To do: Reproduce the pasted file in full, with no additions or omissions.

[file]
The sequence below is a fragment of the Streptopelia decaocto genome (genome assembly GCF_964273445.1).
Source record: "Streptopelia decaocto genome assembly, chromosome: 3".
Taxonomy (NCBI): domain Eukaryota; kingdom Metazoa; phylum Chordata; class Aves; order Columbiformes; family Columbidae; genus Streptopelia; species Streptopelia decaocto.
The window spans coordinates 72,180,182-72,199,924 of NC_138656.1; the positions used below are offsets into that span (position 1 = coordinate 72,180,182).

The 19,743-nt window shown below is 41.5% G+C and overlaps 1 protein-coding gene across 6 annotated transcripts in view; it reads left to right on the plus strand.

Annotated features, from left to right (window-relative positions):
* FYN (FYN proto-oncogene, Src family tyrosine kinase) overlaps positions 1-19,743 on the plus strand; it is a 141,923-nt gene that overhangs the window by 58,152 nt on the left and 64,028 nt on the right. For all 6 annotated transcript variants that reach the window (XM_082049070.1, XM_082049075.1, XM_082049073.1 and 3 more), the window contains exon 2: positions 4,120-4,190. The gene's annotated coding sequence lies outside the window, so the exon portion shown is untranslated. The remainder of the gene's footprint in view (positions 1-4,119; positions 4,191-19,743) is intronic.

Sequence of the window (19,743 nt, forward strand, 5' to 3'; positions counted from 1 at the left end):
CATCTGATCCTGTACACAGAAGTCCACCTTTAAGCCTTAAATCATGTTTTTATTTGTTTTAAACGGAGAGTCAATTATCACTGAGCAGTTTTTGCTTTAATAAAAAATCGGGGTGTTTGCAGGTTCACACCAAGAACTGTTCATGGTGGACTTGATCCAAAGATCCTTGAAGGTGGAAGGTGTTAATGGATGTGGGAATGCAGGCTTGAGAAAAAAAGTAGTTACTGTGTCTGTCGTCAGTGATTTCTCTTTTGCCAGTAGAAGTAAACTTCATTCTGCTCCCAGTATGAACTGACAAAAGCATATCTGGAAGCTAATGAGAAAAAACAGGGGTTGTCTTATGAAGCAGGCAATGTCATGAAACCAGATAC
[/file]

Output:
The sequence below is a fragment of the Streptopelia decaocto genome (genome assembly GCF_964273445.1).
Source record: "Streptopelia decaocto genome assembly, chromosome: 3".
Taxonomy (NCBI): domain Eukaryota; kingdom Metazoa; phylum Chordata; class Aves; order Columbiformes; family Columbidae; genus Streptopelia; species Streptopelia decaocto.
The window spans coordinates 72,180,182-72,199,924 of NC_138656.1; the positions used below are offsets into that span (position 1 = coordinate 72,180,182).

The 19,743-nt window shown below is 41.5% G+C and overlaps 1 protein-coding gene across 6 annotated transcripts in view; it reads left to right on the plus strand.

Annotated features, from left to right (window-relative positions):
* FYN (FYN proto-oncogene, Src family tyrosine kinase) overlaps positions 1-19,743 on the plus strand; it is a 141,923-nt gene that overhangs the window by 58,152 nt on the left and 64,028 nt on the right. For all 6 annotated transcript variants that reach the window (XM_082049070.1, XM_082049075.1, XM_082049073.1 and 3 more), the window contains exon 2: positions 4,120-4,190. The gene's annotated coding sequence lies outside the window, so the exon portion shown is untranslated. The remainder of the gene's footprint in view (positions 1-4,119; positions 4,191-19,743) is intronic.

Sequence of the window (19,743 nt, forward strand, 5' to 3'; positions counted from 1 at the left end):
CATCTGATCCTGTACACAGAAGTCCACCTTTAAGCCTTAAATCATGTTTTTATTTGTTTTAAACGGAGAGTCAATTATCACTGAGCAGTTTTTGCTTTAATAAAAAATCGGGGTGTTTGCAGGTTCACACCAAGAACTGTTCATGGTGGACTTGATCCAAAGATCCTTGAAGGTGGAAGGTGTTAATGGATGTGGGAATGCAGGCTTGAGAAAAAAAGTAGTTACTGTGTCTGTCGTCAGTGATTTCTCTTTTGCCAGTAGAAGTAAACTTCATTCTGCTCCCAGTATGAACTGACAAAAGCATATCTGGAAGCTAATGAGAAAAAACAGGGGTTGTCTTATGAAGCAGGCAATGTCATGAAACCAGATAC